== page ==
The night before I flew I stayed with my grandmother who said goodbye to me as if she would never see me again. When I’d told her the news few months earlier it became clear that she still bore a grudge from the war, and would never visit. She was healthier then, and unexpectedly more open-minded now, but she’s definitely not mobile enough for New York anymore.
In Heathrow, it turned out that despite my careful packing I had managed to leave one suitcase overweight. I ended up carrying a sneaker – just one – in my purse. I was upgraded on that flight; the first and so far only time this has happened to me. I spent my last morning as a UK resident helping myself to the British Airways breakfast buffet in the terminal five lounge while reading in the free papers how Prince Harry had embarrassed himself playing strip billiards in Vegas. I took my sneaker in a purse – my trainer in a handbag – to my fully flat bed in row twelve, and left.
No one told me that my relationship to place and absence would change so much in my emigration. It’s the most unexpected part of this life. A few times a year, I am given a chance to observe a new constellation of longings, frustrations, sadness and desire shaped by distance and closeness – not a cycle, but a new bloom of emotion I have never experienced before.
On the flight back after my first Christmas home I cried after reading a piece in the Aer Lingus inflight magazine about another immigrant woman’s first trip home. The air steward brought me tissues and sat with me during take off trying to reassure me that whatever it was probably wouldn’t be as bad as I think.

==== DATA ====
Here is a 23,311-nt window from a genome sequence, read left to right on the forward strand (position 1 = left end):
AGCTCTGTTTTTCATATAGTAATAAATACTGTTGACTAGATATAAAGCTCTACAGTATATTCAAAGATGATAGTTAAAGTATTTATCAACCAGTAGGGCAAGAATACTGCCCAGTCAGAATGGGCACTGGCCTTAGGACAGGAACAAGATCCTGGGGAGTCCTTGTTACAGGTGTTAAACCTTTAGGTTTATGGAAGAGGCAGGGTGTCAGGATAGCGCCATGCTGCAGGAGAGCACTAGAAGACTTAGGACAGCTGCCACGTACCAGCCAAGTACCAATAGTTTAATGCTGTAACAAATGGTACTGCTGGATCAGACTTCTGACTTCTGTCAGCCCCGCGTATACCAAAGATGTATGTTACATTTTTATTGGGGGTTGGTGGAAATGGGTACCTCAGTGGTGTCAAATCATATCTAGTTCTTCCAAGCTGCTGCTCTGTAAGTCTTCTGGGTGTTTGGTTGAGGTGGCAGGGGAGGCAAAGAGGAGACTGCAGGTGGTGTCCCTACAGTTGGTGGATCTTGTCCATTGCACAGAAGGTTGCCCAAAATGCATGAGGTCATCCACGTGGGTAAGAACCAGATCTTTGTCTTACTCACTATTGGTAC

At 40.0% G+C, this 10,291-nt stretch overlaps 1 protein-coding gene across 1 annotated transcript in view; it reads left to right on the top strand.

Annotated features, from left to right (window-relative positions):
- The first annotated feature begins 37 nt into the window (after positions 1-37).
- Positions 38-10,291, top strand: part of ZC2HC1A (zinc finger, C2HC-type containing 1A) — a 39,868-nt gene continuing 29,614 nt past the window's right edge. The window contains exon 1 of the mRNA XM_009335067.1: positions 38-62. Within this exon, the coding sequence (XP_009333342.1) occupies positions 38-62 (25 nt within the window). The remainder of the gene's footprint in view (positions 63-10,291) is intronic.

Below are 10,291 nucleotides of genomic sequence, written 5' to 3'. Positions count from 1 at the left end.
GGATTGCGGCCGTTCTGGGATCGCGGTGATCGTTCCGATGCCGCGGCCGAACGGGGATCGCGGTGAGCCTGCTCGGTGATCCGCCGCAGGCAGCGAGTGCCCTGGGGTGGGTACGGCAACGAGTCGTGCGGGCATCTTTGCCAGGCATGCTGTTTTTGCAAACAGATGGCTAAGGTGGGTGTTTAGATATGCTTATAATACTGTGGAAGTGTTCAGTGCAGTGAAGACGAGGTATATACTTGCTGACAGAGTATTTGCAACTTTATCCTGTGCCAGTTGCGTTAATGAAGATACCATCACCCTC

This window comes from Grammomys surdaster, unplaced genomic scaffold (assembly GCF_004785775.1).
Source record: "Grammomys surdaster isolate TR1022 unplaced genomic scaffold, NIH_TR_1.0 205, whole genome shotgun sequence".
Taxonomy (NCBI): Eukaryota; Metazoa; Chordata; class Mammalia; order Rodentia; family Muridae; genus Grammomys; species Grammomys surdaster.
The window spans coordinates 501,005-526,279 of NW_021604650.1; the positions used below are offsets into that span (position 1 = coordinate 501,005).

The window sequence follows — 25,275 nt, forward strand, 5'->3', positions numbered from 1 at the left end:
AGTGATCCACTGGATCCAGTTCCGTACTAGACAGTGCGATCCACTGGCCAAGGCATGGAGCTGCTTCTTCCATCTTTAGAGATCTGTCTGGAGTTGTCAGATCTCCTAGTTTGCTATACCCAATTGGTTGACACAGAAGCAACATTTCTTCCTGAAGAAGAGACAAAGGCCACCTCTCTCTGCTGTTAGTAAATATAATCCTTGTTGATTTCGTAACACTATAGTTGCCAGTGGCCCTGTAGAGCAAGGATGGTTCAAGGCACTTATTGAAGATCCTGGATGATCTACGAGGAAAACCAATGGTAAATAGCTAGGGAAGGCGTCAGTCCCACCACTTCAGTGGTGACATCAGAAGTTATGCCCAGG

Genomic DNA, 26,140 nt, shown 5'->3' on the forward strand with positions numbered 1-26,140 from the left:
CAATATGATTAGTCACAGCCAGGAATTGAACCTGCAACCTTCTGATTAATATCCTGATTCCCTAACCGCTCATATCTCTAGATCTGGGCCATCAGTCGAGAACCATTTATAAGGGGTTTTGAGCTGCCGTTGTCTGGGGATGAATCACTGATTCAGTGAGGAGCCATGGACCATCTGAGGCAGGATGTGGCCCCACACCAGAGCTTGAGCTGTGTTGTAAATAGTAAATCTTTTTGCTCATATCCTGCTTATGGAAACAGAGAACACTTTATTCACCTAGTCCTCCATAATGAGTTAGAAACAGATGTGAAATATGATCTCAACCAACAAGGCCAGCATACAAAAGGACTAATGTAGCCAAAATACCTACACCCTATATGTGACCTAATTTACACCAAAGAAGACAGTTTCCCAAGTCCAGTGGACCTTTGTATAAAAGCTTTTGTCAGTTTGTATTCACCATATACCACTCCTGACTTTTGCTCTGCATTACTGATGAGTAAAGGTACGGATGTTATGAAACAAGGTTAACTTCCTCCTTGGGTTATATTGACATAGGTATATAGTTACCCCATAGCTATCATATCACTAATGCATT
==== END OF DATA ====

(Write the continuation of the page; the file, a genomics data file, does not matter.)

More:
I spent the first year in New York pining for London, but in year two London felt so small and provincial. Stifling. From a distance I’d seen all these things I disliked about Britain and hated spending vacations in a place that encouraged me to be that way too. Suddenly at Christmas of year four I saw myself and my homeland with fresh eyes and a new compassion, and it became possible to imagine living there again. I spend less and less time in London as my friends get priced out, and now Delta has expanded their direct flights to Manchester and Edinburgh I have given up on Heathrow, for now, all while London has grown on me again.
In New York last fall I felt more settled that I have in a long time. But now I mostly feel distance and unknowing. Waves of recognition and reminiscence for all the places I have lived wash over me without warning, taking me out of my life for a moment as if glimpses of a dream I am not sure I lived. I feel detached from all my places, and I’m not sure I know where home is. It’s probably fair to give current politics some credit for this. In Moscow last week someone suggested I was turning into a third culture kid – maybe so, but I couldn’t say where my first or second cultures are either. I turn and stare whenever I hear someone overseas with a northern accent even though I lost mine long ago on my first migration from Yorkshire to London, a move that might as well be global by British standards.
People ask me all the time where I will, or want to live when I finish my PhD, as if I am supposed to be able to answer that question. I just know I will feel very differently then. For now, I will keep on explaining that I’m British, no not from London but yes I lived there a good while. In Acton, which isn’t well known or trendy, no you probably haven’t been there. I am from near York, about half way towards Scotland, on the right hand side of the map. James Herriot. Charlotte Bronte. But I live in New York, yes the American one, and no actually, it wasn’t named after the old York but some royal Duke once upon a time. Oh you aren’t really interested in that, but yes, I have to explain this a lot.